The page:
Punch in and out of audio recordings
Punch recording is a technique you can use to overwrite a portion of a previously recorded track, during playback, without touching any of the recording before or after that portion. You punch in to interrupt playback and make the recording, then punch out to return to playback mode. You can choose between two punch recording modes: Quick Punch-In mode and Autopunch mode.
Punch recording is only available when Show Advanced Tools is selected in the Advanced preferences pane.
Quick Punch-In mode
A useful and common recording practice is to switch in and out of recording mode while listening to the previously recorded material, sometimes referred to as “punching in on the fly.” This helps you fix mistakes or create alternate takes for a particular section. To ensure the transition between playing and recording occurs without any audible gaps, you must turn on Quick Punch-In mode.
When Quick Punch-In mode is on, recording occurs in the background from the moment you start playback. This means there needs to be twice the number of available channel strips than the number enabled for recording. A dialog appears if you exceed the number of channel strips needed.
Important: It is recommended that you leave Quick Punch-In mode turned on (which it is, by default). You only need to turn it off if you’re recording more than the number of channel strips available (in a new project that’s more than 128 tracks), or if your hard disk is unable to accommodate recording a large number of tracks. To turn it off, choose Record > Allow Quick Punch-In, or Control-click the Record button, then choose Allow Quick Punch-In from the shortcut menu.
Autopunch describes the use of predefined punch-in and punch-out points to start and stop recording. One advantage is that you can concentrate on your playing, rather than on controlling the software. Another advantage is that you can set the starting and stopping of recordings far more precisely than is possible if “punching in on the fly.”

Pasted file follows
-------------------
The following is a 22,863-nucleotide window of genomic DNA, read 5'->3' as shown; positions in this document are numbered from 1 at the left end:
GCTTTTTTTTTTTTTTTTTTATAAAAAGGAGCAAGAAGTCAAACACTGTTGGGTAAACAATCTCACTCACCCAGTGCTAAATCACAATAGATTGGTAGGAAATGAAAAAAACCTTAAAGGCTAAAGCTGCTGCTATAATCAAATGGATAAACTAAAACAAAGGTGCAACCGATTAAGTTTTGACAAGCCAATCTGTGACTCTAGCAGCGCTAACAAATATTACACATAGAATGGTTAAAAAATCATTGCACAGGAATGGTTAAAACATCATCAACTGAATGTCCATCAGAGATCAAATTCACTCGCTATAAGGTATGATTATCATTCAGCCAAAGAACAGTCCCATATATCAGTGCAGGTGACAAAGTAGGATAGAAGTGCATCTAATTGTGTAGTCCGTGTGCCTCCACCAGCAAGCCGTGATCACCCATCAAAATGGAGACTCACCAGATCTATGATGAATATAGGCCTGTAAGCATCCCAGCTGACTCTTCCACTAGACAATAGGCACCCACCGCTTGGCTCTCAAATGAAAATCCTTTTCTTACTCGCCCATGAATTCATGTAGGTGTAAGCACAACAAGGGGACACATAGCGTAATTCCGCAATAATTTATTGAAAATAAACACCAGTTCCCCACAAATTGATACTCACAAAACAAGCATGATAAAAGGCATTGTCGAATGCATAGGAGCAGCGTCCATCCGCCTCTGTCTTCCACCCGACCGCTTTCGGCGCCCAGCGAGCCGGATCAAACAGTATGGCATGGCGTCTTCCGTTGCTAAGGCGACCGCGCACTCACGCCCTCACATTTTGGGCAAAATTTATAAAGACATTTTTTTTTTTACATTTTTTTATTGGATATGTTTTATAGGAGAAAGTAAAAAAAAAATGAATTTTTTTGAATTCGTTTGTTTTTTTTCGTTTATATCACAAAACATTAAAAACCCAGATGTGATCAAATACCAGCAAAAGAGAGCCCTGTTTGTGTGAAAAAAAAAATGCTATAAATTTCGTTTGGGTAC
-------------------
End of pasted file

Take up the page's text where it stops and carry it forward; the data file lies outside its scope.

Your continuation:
Note: Only record-enabled tracks are affected by punch recording.
When it comes to judging punch-in and punch-out points during punch recording, you should turn on auto input monitoring (which it is, by default). This setting allows you to hear the input signal only during the actual recording; before and afterward you’ll hear the previously recorded audio on the track. If auto input monitoring is turned off, you will always hear the input signal.
Turn on auto input monitoring
Do one of the following when Show Advanced Tools is selected in the Advanced preferences pane:
Choose Record > Auto Input Monitoring.
Control-click the Record button in the control bar, then choose Auto Input Monitoring from the shortcut menu.
Record on the fly
Turn on Quick Punch-In mode by doing one of the following:
Choose Record > Allow Quick Punch-In.
Control-click the Record button in the control bar, then choose Allow Quick Punch-In from the shortcut menu.
Click the Play button in the control bar, then use the Record Toggle key command at the point where you want to start recording.
Audio recording starts immediately.
Click the Stop button in the control bar, or use the Record Toggle key command a second time to stop recording.
If you use the latter option, recording ends, but playback continues.
Note: You can also use the Record Toggle key command when not in Quick Punch-In mode. However, this will cause a delay when you switch between playback and record modes, accompanied by a dropout of all audio tracks.
Record in Autopunch mode
Turn on Autopunch mode by doing one of the following:
Click the Autopunch button in the control bar.
Note: You can add the Autopunch button by customizing the control bar. For information, see Customize the control bar.
Option-Command-click anywhere in the ruler.
The autopunch area is indicated by a red stripe in the middle third of the ruler, with the left and right autopunch locators serving as punch-in and punch-out points.
Set the autopunch area by doing one of the following:
Drag the Punch In and Punch Out locators in the ruler.
Drag vertically in the autopunch locator fields in the control bar.
Drag the cycle area into the autopunch area to quickly match the autopunch area to the cycle range.
Place the playhead at any position before the punch-in point.
Click the Record button in the control bar (or press R) to start recording.
Click the Stop button in the control bar (or press the Space bar) to stop recording.
A region that matches the length of the autopunch area is created. Any audio input received before the punch-in or after the punch-out point streams through Logic Pro as usual, but is not recorded.
If you want to improve a difficult part of a certain passage, you can use a combination of the Cycle and Autopunch functions. Cycle mode recording allows you to practice as many times as you like before performing the final take. On each cycle pass, only events or audio that falls within the area defined by the autopunch locators is recorded. This lets you make use of the preceding song section to “get into the groove.”